Hell, Christopher Isherwood in this New Yorker has swiped an idea I had years ago: married couple arguing with each other by diary [Christopher Isherwood, “Take It or Leave It,” New Yorker, 18 (24 October 1942): 17–19]. (ibid., 50)

Eleanor Coutts dropped in to say goodbye.  She tells me of a good movie (British) about Palestine: “My Father’s House.”  The New Yorker speaks of a French one on the Auschwitz camp, “La Derniere Etape.”  I’m not satisfied with the day.  Very little German, no music, little reading, no writing & a good deal of buggering around.  A new New Yorker was part of the trouble: the rest was mainly lack of energy.  (ibid., 60)

The New Yorker has an interesting article on embezzlement which points out that it’s not, after all, a crime against the people, but against an employer or employing corporation, so that it’s really a civil rather than a criminal matter [“Annals of Crime: The Wily Wilby, I and II,” New Yorker, 24 (1 January and 8 January 1949): 23–33, 34–45).  The article is about a Canadian citizen, Ralph Marshall Wilby, who was caught for embezzlement in both Canada and the U.S.] (ibid., 72)

[Mr. Shabaeff] couldn’t stand Americans & came to Canada—his best friend in Montreal is Fritz Brandtner.  He’s color-blind, which may account for the curious magenta lips on the Madonna & Child that make them look a bit like perfume ads in the New Yorker. . . . ([Mrs. Shabaeff] says Lismer said “Shabaeff is the greatest artist in Canada, but he’s a devil,” which I put among the New Yorker’s Remarks We Doubt ever Got Made Department, but perhaps she hypnotizes people into murmuring the right responses) (ibid., 182)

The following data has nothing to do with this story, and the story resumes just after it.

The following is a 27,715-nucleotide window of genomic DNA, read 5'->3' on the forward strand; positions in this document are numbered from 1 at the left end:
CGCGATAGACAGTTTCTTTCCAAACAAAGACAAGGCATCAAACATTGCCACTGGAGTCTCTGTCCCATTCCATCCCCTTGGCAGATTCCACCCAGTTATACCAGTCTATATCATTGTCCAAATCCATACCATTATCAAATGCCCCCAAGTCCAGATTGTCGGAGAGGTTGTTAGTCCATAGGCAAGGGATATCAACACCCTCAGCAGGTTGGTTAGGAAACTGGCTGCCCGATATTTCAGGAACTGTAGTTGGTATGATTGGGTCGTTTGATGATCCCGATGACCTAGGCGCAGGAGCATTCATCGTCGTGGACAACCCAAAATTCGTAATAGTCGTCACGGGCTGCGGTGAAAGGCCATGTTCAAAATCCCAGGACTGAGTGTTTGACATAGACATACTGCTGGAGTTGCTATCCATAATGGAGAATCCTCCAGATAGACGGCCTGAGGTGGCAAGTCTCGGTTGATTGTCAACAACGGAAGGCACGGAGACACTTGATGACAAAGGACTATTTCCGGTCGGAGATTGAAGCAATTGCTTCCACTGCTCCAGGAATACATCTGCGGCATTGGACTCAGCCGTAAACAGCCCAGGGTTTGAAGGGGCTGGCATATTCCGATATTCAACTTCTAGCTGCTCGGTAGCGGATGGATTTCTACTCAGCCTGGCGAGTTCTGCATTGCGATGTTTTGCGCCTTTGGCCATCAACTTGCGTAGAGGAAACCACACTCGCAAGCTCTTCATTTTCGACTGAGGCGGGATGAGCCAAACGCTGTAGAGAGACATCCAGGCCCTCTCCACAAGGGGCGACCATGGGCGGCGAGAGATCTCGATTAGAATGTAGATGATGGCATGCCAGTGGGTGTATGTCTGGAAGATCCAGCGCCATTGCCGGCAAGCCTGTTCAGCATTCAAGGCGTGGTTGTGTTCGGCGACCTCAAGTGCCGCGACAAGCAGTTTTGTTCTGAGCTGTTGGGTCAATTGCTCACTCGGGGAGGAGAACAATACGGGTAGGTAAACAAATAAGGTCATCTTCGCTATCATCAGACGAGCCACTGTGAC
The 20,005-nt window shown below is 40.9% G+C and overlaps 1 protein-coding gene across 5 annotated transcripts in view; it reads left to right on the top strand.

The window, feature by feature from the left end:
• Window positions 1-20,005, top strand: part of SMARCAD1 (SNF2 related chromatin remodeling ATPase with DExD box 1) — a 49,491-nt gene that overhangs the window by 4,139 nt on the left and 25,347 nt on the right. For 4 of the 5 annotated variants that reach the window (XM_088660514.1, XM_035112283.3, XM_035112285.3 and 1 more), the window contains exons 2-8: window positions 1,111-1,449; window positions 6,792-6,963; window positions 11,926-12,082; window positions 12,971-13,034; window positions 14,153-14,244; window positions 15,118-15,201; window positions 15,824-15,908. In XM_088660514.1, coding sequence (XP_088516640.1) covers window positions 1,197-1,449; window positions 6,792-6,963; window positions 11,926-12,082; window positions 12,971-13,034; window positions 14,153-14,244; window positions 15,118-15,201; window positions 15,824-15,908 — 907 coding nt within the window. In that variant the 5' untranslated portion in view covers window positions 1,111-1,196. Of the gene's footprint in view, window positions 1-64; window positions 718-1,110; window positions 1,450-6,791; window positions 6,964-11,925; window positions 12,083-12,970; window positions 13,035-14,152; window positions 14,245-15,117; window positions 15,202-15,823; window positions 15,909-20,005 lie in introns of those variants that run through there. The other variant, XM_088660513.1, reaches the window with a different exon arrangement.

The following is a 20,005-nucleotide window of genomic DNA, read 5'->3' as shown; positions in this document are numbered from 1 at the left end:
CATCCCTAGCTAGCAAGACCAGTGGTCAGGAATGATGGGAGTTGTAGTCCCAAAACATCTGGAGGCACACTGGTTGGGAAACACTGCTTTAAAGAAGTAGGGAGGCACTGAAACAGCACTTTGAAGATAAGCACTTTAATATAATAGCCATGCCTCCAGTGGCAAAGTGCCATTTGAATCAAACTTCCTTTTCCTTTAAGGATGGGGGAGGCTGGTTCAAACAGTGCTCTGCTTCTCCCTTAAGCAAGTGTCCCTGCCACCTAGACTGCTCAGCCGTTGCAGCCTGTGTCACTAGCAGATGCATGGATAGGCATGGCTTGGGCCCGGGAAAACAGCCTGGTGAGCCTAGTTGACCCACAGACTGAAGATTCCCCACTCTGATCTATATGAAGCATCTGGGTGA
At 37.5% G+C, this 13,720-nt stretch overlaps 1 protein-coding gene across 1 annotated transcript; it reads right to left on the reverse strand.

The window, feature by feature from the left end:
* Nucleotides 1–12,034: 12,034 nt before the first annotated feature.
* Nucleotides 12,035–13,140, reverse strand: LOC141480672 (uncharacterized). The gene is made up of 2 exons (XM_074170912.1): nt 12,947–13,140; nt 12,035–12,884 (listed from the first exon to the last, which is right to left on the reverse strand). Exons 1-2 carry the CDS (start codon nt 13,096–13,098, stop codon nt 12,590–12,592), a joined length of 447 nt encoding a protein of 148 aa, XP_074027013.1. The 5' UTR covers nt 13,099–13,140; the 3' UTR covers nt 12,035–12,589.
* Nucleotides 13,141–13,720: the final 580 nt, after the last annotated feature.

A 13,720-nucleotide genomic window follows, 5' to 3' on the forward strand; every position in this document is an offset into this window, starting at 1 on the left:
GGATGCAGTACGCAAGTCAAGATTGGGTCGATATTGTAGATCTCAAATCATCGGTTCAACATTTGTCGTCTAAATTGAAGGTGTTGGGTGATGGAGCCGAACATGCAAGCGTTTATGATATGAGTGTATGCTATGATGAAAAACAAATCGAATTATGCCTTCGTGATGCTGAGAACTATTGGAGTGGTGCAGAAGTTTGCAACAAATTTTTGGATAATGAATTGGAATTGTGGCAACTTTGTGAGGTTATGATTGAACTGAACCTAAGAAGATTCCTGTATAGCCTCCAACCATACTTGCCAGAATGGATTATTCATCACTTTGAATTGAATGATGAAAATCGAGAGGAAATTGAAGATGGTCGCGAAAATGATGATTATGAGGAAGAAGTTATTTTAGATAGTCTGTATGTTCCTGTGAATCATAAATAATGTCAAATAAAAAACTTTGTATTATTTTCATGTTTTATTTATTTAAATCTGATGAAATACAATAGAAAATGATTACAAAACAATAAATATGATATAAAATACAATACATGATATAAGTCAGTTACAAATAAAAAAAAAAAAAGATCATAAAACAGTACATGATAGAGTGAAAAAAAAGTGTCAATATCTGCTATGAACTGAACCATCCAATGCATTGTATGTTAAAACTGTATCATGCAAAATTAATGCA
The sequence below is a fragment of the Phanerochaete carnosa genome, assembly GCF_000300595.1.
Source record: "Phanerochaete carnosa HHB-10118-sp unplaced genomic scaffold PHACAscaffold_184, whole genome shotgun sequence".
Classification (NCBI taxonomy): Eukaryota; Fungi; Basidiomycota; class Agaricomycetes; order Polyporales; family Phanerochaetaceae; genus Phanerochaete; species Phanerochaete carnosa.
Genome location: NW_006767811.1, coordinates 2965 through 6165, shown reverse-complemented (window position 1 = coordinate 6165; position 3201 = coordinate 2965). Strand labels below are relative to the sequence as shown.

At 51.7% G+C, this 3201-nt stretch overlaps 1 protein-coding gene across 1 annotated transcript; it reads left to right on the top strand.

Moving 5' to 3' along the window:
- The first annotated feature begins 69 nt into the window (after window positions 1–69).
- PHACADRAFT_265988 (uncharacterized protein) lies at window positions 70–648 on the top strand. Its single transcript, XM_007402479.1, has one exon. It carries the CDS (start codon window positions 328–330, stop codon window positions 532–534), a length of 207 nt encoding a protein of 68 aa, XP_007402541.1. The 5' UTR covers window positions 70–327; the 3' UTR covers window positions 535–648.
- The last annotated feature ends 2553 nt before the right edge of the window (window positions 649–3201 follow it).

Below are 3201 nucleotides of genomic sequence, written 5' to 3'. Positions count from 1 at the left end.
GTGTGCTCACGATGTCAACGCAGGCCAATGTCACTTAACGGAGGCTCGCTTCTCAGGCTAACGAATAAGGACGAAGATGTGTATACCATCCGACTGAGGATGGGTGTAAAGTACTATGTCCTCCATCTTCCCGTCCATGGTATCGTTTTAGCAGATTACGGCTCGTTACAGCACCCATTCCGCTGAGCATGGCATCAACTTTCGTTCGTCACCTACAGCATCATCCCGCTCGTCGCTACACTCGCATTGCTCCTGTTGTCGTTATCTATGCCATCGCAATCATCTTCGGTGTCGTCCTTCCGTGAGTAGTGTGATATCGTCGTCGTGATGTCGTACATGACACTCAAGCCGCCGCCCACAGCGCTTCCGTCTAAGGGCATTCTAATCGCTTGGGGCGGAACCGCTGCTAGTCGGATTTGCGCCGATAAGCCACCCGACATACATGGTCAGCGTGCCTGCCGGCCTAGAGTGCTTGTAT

The New Yorker quotes Saroyan as saying that children are the only real aristocracy, which, believe it or not, really means something” [ The anonymous reviewer of William Saroyan’s The Assyrian and Other Stories quotes Saroyan as saying that children are “the only aristocracy of the human race” (The New Yorker 25 [1 January 1950]: 86)]. (ibid., 235)

Slept in a bit this morning, & when I got out I skipped the Forum office again.  I don’t know why I should choose that to play hookey from—well yes I do.  But I’ve got to stop this nonsense.  I went & had a shoeshine & a haircut instead, & read the New Yorker. (ibid., 305)

I also saw contemporary American painting, which continues to bore me—more sentimental stereotypes.  It’s all so photographic—not in technique but in conception.  The same deliberately picturesque or obviously epigrammatic subjects, usually with a corny title attached, that one gets at photographic exhibitions.  Like a series of New Yorker covers without detachment or humor. (ibid., 421)

More aimless gossip: the New Yorker going phut after Ross’s death, & the like. (ibid., 507)

The nine o’clock did half of Samson Agonistes, talking a bit about the nature of tragedy.  I was tired & broke my consulting hours to go out for a New Yorker & a cup of coffee.  (ibid., 601)